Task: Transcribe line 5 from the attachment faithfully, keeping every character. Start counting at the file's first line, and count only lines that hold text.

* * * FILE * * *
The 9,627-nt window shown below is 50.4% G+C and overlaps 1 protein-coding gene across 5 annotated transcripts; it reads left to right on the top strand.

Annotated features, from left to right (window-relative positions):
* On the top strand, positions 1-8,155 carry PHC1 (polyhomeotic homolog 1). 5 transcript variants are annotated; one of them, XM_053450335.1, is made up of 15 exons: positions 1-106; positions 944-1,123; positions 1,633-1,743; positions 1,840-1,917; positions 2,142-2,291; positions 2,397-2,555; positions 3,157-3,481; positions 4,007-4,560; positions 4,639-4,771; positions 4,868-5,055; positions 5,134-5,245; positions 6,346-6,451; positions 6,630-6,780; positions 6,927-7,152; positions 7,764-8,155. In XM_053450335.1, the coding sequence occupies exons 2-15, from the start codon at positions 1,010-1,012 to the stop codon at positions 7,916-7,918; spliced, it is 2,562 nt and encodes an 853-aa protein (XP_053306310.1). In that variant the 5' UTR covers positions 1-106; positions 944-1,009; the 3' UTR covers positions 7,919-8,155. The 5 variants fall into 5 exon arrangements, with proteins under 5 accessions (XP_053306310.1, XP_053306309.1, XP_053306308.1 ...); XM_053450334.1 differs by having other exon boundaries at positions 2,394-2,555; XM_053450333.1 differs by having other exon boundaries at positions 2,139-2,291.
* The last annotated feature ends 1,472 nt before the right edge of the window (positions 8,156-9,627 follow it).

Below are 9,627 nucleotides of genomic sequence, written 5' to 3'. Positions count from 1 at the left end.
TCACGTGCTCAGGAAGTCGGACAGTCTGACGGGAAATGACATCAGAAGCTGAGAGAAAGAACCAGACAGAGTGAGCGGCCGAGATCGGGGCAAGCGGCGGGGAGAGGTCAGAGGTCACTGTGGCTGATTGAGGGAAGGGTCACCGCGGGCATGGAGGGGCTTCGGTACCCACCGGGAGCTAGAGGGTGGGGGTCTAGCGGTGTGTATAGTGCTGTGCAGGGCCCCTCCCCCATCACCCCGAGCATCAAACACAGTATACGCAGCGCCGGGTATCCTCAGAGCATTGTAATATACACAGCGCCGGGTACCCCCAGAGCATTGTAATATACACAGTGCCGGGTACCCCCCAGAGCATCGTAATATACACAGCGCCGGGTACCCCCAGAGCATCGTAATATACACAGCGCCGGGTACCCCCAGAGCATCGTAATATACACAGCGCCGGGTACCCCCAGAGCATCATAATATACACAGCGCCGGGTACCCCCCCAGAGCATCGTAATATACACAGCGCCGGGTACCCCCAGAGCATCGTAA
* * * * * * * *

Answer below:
Below are 9,627 nucleotides of genomic sequence, written 5' to 3'. Positions count from 1 at the left end.